The Unz Review - Mobile
A Collection of Interesting, Important, and Controversial Perspectives Largely Excluded from the American Mainstream Media
 BlogviewTom Engelhardt Archive
Stephanie Savell: How America's Wars Fund Inequality at Home
🔊 Listen RSS
Email This Page to Someone

 Remember My Information


Bookmark Toggle AllToCAdd to LibraryRemove from Library • BShow CommentNext New CommentNext New ReplyRead More
ReplyAgree/Disagree/Etc. More... This Commenter This Thread Hide Thread Display All Comments
These buttons register your public Agreement, Disagreement, Troll, or LOL with the selected comment. They are ONLY available to recent, frequent commenters who have saved their Name+Email using the 'Remember My Information' checkbox, and may also ONLY be used once per hour.
Ignore Commenter Follow Commenter
Search Text Case Sensitive  Exact Words  Include Comments
List of Bookmarks

On the campaign trail in 2016, Donald Trump wasn’t shy when it came to the issue of debt. As he told Norah O’Donnell of CBS This Morning at the time, “I’m the king of debt. I’m great with debt. Nobody knows debt better than me. I’ve made a fortune by using debt and if things don’t work out I renegotiate the debt. I mean, that’s a smart thing, not a stupid thing.” So how perfect that he would become the president of debt, presiding (like his two predecessors) over what TomDispatch regular Stephanie Savell, co-director of the Costs of War Project at Brown University, calls America’s “credit-card wars.” Those conflicts, already almost 17 years in the making and still spreading, may, when the costs finally come due, lend a hand in the bankrupting of America and leave those who don’t fit comfortably into the 1% bracket in a ditch somewhere in Trump country.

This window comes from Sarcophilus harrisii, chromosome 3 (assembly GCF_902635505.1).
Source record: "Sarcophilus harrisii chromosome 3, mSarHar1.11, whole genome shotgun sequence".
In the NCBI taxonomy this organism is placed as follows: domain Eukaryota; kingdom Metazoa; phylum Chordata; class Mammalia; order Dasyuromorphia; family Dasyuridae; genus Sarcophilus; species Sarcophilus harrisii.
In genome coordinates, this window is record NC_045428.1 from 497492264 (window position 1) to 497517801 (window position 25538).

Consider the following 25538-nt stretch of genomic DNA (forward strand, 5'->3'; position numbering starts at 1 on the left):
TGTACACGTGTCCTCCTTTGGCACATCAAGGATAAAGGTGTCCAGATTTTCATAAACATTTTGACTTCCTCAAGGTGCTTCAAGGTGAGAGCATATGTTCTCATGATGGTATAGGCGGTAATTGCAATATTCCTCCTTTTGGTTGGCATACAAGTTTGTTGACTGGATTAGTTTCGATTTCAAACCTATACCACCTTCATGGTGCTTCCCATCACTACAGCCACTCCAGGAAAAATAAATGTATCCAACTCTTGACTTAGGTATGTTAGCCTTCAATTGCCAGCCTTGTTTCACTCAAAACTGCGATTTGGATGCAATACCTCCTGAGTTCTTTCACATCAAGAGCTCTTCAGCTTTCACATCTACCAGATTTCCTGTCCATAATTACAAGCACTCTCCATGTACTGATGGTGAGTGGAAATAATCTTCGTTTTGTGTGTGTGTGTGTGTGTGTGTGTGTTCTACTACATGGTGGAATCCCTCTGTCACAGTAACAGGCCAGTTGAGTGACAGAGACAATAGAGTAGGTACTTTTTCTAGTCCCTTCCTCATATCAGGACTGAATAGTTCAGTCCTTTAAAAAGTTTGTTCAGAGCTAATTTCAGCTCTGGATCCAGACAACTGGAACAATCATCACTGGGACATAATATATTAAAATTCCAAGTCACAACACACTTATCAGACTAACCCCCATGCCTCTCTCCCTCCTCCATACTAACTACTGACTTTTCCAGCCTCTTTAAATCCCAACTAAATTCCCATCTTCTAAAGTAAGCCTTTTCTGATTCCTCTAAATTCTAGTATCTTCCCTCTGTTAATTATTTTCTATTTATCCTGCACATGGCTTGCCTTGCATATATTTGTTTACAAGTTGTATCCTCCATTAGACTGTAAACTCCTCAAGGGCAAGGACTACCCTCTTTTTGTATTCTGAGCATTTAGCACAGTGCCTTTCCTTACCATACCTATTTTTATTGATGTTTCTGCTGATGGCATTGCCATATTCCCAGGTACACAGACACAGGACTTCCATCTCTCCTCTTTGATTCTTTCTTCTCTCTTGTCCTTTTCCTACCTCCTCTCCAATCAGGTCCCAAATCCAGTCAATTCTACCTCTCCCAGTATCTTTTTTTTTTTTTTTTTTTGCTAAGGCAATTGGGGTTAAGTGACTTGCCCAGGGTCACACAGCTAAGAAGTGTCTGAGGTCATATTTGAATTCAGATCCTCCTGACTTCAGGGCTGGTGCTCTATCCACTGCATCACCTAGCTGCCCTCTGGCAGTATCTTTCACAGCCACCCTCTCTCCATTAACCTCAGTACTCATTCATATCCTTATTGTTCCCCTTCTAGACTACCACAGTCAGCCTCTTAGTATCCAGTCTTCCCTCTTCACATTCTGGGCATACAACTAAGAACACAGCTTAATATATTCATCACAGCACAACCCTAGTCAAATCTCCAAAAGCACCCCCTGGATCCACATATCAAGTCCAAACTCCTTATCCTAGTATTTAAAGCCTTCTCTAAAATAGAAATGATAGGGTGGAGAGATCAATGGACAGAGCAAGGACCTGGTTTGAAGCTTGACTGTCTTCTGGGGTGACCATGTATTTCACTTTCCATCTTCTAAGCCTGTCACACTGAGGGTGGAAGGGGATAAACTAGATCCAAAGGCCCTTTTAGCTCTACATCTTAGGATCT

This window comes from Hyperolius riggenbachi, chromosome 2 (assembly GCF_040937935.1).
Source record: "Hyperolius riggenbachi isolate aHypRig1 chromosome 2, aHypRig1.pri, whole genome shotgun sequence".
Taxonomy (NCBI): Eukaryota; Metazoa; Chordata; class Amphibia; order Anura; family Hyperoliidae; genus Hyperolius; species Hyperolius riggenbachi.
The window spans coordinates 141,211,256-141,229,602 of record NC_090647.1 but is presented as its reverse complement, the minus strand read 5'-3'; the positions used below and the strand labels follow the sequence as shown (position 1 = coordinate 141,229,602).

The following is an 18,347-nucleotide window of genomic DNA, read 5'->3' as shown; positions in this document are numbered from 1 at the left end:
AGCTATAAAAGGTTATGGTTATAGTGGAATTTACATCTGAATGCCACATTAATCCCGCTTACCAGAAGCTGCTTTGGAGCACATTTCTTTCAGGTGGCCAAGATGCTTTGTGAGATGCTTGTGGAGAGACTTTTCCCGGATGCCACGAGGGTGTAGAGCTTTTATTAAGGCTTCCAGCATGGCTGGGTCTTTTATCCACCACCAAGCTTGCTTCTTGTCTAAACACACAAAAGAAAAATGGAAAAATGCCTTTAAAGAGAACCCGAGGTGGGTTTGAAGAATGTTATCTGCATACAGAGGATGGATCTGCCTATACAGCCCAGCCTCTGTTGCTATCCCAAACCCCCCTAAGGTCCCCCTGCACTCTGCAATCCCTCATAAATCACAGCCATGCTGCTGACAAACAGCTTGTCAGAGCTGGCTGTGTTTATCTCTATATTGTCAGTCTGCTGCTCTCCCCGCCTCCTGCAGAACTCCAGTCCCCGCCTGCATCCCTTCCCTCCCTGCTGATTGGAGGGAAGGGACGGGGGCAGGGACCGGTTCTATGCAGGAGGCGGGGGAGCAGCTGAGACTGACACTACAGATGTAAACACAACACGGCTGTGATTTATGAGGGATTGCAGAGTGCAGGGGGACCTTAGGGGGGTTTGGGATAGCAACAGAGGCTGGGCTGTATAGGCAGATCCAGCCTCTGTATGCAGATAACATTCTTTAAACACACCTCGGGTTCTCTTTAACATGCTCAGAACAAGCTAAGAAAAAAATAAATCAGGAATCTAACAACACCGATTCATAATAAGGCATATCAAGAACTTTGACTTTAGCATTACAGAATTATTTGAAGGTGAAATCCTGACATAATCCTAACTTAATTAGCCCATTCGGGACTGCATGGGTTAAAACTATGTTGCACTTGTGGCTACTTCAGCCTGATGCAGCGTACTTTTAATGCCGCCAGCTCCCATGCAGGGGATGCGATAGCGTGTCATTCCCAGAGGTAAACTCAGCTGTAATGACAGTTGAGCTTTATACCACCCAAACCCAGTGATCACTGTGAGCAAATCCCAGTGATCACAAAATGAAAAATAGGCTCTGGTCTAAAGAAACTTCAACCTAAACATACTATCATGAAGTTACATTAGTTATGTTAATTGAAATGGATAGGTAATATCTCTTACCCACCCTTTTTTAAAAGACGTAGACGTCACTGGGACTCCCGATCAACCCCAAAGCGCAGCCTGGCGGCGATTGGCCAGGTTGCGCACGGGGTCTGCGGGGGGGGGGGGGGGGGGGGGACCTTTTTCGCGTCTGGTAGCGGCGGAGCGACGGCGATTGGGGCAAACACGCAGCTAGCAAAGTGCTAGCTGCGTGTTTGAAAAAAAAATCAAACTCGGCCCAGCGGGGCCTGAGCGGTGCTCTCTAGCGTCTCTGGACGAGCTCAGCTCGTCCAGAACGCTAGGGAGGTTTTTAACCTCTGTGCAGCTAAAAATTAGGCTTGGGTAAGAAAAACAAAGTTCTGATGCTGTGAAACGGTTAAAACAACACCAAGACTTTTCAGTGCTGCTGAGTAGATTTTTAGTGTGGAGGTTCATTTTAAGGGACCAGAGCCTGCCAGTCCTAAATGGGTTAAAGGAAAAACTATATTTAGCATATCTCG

Perhaps it’s lucky, then, that Americans elected the “king of debt” as their president, since he’s had a whole lot of experience with one other aspect of debt: bankruptcy, when things suddenly start to go bad and those debts begin to truly pile up. After all, our king of debt managed to send his Atlantic City casinos over a cliff into the abyss of bankruptcy in the 1990s, leaving stock and bond holders in just such a ditch and yet somehow emerging with millions of dollars for himself. It was an escape act worthy of Houdini and, rest assured, if anything like it were to happen to this country on his watch, he’d undoubtedly do the same thing, possibly no less successfully. Perhaps beforehand he could give the U.S. military (and the rest of us) a few tips about how to jump ship on those wars before they do in not just Afghans, Pakistanis, Iraqis, Syrians, Yemenis, Libyans, and the rest of the targeted crew across the Greater Middle East and Africa, but us, too. In the meantime, let Savell tell you a little about what lies ahead when those credit card bills come due.

(Republished from TomDispatch by permission of author or representative)
• Category: Foreign Policy • Tags: American Military, Military Spending 
Hide One CommentLeave a Comment
Commenters to FollowEndorsed Only
Trim Comments?
  1. Anon[121] • Disclaimer says:

    Right, if we had no overseas wars, there would be equality at home… like in Brazil that doesn’t fight overseas wars.

Current Commenter

Leave a Reply - Comments on articles more than two weeks old will be judged much more strictly on quality and tone

 Remember My InformationWhy?
 Email Replies to my Comment
Submitted comments become the property of The Unz Review and may be republished elsewhere at the sole discretion of the latter
Subscribe to This Comment Thread via RSS Subscribe to All Tom Engelhardt Comments via RSS
Personal Classics
Eight Exceptional(ly Dumb) American Achievements of the Twenty-First Century
How the Security State’s Mania for Secrecy Will Create You
Delusional Thinking in the Age of the Single Superpower